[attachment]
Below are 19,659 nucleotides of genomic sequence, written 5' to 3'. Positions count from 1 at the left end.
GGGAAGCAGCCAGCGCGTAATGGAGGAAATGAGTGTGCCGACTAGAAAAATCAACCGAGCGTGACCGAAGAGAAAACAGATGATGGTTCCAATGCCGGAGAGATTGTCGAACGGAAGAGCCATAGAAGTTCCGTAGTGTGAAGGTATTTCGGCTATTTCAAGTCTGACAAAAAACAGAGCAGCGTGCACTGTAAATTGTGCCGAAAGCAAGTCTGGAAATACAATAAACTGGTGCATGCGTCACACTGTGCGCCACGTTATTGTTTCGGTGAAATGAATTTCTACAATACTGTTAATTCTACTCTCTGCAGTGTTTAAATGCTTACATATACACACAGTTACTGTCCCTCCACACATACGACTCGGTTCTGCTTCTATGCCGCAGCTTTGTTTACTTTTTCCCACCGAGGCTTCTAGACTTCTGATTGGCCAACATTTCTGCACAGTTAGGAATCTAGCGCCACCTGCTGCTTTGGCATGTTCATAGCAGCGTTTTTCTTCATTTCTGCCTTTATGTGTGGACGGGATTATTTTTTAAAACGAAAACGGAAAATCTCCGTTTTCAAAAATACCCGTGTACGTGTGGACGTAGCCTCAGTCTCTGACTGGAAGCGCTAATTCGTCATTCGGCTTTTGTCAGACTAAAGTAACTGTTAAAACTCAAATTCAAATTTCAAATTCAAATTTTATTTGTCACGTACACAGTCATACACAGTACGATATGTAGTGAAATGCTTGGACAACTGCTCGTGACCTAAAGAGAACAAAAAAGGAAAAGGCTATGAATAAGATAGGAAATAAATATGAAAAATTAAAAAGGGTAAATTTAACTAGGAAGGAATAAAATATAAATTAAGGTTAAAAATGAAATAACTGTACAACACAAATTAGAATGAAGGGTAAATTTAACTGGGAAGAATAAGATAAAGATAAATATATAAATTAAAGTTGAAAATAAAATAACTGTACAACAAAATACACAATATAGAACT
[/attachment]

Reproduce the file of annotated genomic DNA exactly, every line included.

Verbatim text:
Below are 19,659 nucleotides of genomic sequence, written 5' to 3'. Positions count from 1 at the left end.
GGGAAGCAGCCAGCGCGTAATGGAGGAAATGAGTGTGCCGACTAGAAAAATCAACCGAGCGTGACCGAAGAGAAAACAGATGATGGTTCCAATGCCGGAGAGATTGTCGAACGGAAGAGCCATAGAAGTTCCGTAGTGTGAAGGTATTTCGGCTATTTCAAGTCTGACAAAAAACAGAGCAGCGTGCACTGTAAATTGTGCCGAAAGCAAGTCTGGAAATACAATAAACTGGTGCATGCGTCACACTGTGCGCCACGTTATTGTTTCGGTGAAATGAATTTCTACAATACTGTTAATTCTACTCTCTGCAGTGTTTAAATGCTTACATATACACACAGTTACTGTCCCTCCACACATACGACTCGGTTCTGCTTCTATGCCGCAGCTTTGTTTACTTTTTCCCACCGAGGCTTCTAGACTTCTGATTGGCCAACATTTCTGCACAGTTAGGAATCTAGCGCCACCTGCTGCTTTGGCATGTTCATAGCAGCGTTTTTCTTCATTTCTGCCTTTATGTGTGGACGGGATTATTTTTTAAAACGAAAACGGAAAATCTCCGTTTTCAAAAATACCCGTGTACGTGTGGACGTAGCCTCAGTCTCTGACTGGAAGCGCTAATTCGTCATTCGGCTTTTGTCAGACTAAAGTAACTGTTAAAACTCAAATTCAAATTTCAAATTCAAATTTTATTTGTCACGTACACAGTCATACACAGTACGATATGTAGTGAAATGCTTGGACAACTGCTCGTGACCTAAAGAGAACAAAAAAGGAAAAGGCTATGAATAAGATAGGAAATAAATATGAAAAATTAAAAAGGGTAAATTTAACTAGGAAGGAATAAAATATAAATTAAGGTTAAAAATGAAATAACTGTACAACACAAATTAGAATGAAGGGTAAATTTAACTGGGAAGAATAAGATAAAGATAAATATATAAATTAAAGTTGAAAATAAAATAACTGTACAACAAAATACACAATATAGAACT